Mourne Mountains

From Wikishire
Jump to: navigation, search
The Mourne Wall, looking towards Hare's Gap
The Mournes from St John's Point, County Down

The Mourne Mountains also known as the Mournes or Mountains of Mourne, are a granite mountain range in the south of County Down. The range includes the highest mountains in Ulster, of which the highest of all is Slieve Donard at 2,789 feet.

Many visitors come to the Mourne Mountains every year. The Mournes have been designated an "area of outstanding natural beauty" and have been proposed as the first national park in Northern Ireland. The area is partly owned by the National Trust.


The name Mourne (historically spelt Morne) is derived from the name of a Gaelic clann or sept called the Múghdhorna.[1]

Some of the mountains have names beginning Slieve, from the Gaelic word sliabh, meaning mountain. Examples are Slieve Donard, Slieve Lamagan and Slieve Muck.

A number of curious names are found here too: Pigeon Rock; Buzzard's Roost; Brandy Pad; the Cock and Hen; Percy Bysshe; the Devil's Coach Road; and Pollaphuca, which means "hole of the fairies or sprites".

The mountains

The Mournes are visited by many tourists, hillwalkers, cyclists and rock climbers. Following a fundraising drive in 1993, the National Trust purchased nearly 1,300 acres of land in the Mournes, which included a part of Slieve Donard and nearby Slieve Commedagh, at 2,516.4 feet (767.0 m) the second-highest mountain in the area.

The Mourne Wall is among the more famous features in the Mournes. It is a 22-mile dry-stone wall that crosses fifteen summits, constructed to define the boundaries of the 8,895.8 acres area of land purchased by the Belfast Water Commissioners in the late 1800s. This followed a number of Acts of Parliament allowing the sale, and the establishment of a water supply from the Mournes to the growing industrial city of Belfast. Construction of the Mourne Wall was started in 1904 and was completed in 1922.

The Mournes are very popular as a destination for many expeditions carried out as part of the Duke of Edinburgh's Award.

The mountains look out over the Irish Sea. The Isle of Man and even Snowdonia in Caernarfonshire can sometimes be seen across the sea from some parts of the Mournes on clear days.

Vegetation and wildlife

Panorama of Silent Valley Reservoir in the Mournes

Aside from grasses, the most common plants found in the Mournes are heathers. Of these, three species are found: the cross-leaved heath (erica tetralix), the bell heather (erica cinerea), and the ling (calluna vulgaris). Other plants which grow in the area are: Bog Cotton, Roseroot (Rhodiola rosea), Harebell (Campanula rotundifolia), Marsh St John's Wort, Wild Thyme (Thymus serpyllum), Wood sorrel and Heath Spotted Orchids.

Sheep graze high into the mountains, and the range is also home to birds, including the common Raven, Peregrine Falcon, Wren, and Buzzard, and native Meadow Pipit, Grey Wagtail, Stonechat and Snipe. The Golden Eagle, a former inhabitant, has not been seen in the Mournes since 1836.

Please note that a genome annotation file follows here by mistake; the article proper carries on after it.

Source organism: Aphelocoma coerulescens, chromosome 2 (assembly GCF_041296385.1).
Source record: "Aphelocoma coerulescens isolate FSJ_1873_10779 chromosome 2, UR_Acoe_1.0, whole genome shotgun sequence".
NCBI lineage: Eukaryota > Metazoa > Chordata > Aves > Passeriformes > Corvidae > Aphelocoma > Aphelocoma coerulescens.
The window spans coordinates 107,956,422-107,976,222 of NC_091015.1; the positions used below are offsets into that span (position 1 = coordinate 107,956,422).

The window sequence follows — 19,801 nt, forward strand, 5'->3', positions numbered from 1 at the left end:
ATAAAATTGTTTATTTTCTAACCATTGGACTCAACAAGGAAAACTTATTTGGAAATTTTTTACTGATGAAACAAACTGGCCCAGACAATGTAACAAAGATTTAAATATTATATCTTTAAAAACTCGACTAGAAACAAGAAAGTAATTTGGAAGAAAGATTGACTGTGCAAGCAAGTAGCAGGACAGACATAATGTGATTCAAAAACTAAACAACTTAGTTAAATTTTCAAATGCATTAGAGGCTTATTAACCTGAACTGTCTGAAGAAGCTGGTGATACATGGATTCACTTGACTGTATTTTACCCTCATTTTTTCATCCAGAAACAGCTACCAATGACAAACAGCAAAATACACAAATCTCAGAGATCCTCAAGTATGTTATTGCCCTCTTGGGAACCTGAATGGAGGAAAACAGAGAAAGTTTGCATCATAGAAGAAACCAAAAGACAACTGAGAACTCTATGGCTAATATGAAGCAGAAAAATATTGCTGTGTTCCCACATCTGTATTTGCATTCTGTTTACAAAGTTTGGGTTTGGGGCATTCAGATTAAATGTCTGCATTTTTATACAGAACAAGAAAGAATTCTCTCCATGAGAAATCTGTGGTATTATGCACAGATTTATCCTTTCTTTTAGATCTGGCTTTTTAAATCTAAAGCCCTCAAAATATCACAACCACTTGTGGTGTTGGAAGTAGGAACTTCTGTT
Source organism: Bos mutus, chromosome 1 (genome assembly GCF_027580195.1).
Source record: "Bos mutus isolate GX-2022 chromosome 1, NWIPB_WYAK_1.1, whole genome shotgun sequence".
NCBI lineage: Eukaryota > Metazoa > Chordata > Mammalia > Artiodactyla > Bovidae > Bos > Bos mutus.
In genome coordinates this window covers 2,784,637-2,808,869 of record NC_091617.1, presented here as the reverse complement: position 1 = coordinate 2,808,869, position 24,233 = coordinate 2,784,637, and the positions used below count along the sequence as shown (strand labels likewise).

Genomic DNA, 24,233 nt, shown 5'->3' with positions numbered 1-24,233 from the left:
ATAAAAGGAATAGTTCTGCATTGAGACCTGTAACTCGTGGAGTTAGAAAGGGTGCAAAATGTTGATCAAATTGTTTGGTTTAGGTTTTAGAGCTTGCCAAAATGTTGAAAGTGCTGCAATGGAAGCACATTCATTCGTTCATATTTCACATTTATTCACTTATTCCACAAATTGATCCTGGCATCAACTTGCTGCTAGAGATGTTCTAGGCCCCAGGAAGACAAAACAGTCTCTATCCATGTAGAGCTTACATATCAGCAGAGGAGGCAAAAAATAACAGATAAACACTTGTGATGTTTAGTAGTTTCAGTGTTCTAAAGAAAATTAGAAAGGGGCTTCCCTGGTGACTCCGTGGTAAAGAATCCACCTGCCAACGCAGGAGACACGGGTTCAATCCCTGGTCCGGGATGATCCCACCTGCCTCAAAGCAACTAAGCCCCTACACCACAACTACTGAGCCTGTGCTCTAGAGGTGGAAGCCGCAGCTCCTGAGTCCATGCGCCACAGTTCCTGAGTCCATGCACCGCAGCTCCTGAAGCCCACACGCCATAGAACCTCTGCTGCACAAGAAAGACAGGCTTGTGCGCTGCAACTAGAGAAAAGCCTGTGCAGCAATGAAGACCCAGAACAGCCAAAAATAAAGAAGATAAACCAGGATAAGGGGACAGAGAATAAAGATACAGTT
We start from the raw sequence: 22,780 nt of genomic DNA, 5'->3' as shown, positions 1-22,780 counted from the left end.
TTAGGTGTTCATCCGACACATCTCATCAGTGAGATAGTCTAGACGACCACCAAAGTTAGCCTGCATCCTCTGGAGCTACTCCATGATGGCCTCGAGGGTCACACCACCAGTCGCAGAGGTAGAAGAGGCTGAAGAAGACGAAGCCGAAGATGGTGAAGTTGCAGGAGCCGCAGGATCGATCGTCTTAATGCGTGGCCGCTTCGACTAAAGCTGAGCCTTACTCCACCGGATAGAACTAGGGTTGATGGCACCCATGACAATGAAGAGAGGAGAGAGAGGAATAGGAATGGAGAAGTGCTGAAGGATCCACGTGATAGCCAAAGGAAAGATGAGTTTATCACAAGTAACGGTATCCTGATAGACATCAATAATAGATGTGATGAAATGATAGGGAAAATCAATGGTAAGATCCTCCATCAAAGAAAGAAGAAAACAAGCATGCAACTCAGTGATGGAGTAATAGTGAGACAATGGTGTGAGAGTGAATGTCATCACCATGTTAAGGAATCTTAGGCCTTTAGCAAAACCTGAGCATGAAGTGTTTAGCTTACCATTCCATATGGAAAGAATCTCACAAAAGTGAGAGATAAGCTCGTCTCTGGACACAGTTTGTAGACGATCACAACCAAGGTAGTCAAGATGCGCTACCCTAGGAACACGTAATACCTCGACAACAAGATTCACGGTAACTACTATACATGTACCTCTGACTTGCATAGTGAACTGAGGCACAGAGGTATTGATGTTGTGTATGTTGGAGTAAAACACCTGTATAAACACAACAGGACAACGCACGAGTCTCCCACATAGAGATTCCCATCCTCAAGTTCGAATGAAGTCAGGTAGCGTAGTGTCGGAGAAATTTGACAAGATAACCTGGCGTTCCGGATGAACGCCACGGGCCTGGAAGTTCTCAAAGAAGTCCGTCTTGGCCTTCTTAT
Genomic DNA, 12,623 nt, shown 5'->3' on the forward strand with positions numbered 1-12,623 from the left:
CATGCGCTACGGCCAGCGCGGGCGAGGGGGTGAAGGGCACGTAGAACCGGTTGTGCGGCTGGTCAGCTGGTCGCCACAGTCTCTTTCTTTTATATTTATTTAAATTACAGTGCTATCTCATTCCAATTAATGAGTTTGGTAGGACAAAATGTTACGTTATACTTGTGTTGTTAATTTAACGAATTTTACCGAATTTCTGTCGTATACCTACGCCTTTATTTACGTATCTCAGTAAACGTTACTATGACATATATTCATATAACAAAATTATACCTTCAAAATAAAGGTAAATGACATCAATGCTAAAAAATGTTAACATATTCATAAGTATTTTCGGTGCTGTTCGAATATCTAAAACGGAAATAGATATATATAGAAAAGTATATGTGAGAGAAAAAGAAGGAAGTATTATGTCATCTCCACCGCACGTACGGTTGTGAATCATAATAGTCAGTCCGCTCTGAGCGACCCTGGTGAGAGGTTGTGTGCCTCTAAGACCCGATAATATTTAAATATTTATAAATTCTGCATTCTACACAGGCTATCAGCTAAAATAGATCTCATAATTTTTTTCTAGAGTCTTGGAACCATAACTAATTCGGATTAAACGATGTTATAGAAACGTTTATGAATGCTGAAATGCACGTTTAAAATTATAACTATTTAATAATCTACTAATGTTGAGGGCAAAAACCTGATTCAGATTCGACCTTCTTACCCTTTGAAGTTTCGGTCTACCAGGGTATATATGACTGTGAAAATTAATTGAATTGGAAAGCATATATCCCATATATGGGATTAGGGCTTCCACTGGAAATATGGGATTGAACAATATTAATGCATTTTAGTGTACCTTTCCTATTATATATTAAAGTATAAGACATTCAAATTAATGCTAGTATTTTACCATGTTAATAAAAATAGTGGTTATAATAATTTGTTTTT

Possible national park status

Mourne country near Spelga Dam

It has been proposed that the Mourne Mountains be made Northern Ireland's first national park.[2][3] The plan has been subject to controversy because of the area's status as private property, with over 1,000 farmers based in the proposed park,[3] and also because of fears over the impact on local communities, bureaucracy and house prices.[4]

Popular culture

The mountains are immortalised in a song written by Percy French in 1896, "The Mountains of Mourne". The song has been recorded by many artists, including Don McLean.

The Mourne Mountains also influenced C S Lewis to write The Lion, The Witch and The Wardrobe.[5]


The Mournes are a very popular area for hiking, the Wall providing a convenient navigation aid.

There are a large number of granite cliffs, in the form of outcrops and tors, scattered throughout the range, making the Mournes one of Northern Ireland's major rock-climbing areas since the first recorded ascents in the 1930s. The rock forms are generally quite rounded, thus often depending on cams for protection, but with good friction. The 1998 guidebook lists 26 separate crags, with a total of about 900 routes of all grades.[6][7]

Outside links


  1. Joyce, Patrick. The origin and history of Irish names of places. 1869. p.128
  2. "Minister paves the way for national park in the Mournes". Northern Ireland Planning Service. 2002-09-25. Retrieved 2009-10-11. 
  3. 3.0 3.1 Peterkin, Tom (2007-08-29). "Mourne Mountains national park status row". Daily Telegraph. Retrieved 2009-10-11. 
  4. Cassidy, Martin (2007-02-23). "Community split over national park". BBC News. Retrieved 2009-10-11. 
  5. "Mourne Mountains Page". Discover Northern Ireland. Retrieved 2011-12-06. 
  6. "Irish Climbing Online Wiki - Co. Down". Retrieved 2011-04-07. 
  7. Mournes: MCI Guide, ed Robert Bankhead (Mountaineering Ireland, 1998)
  • Kirk, David (2002). The Mountains of Mourne: A Celebration of a Place Apart. Belfast: Appletree Press. ISBN 0-86281-846-X.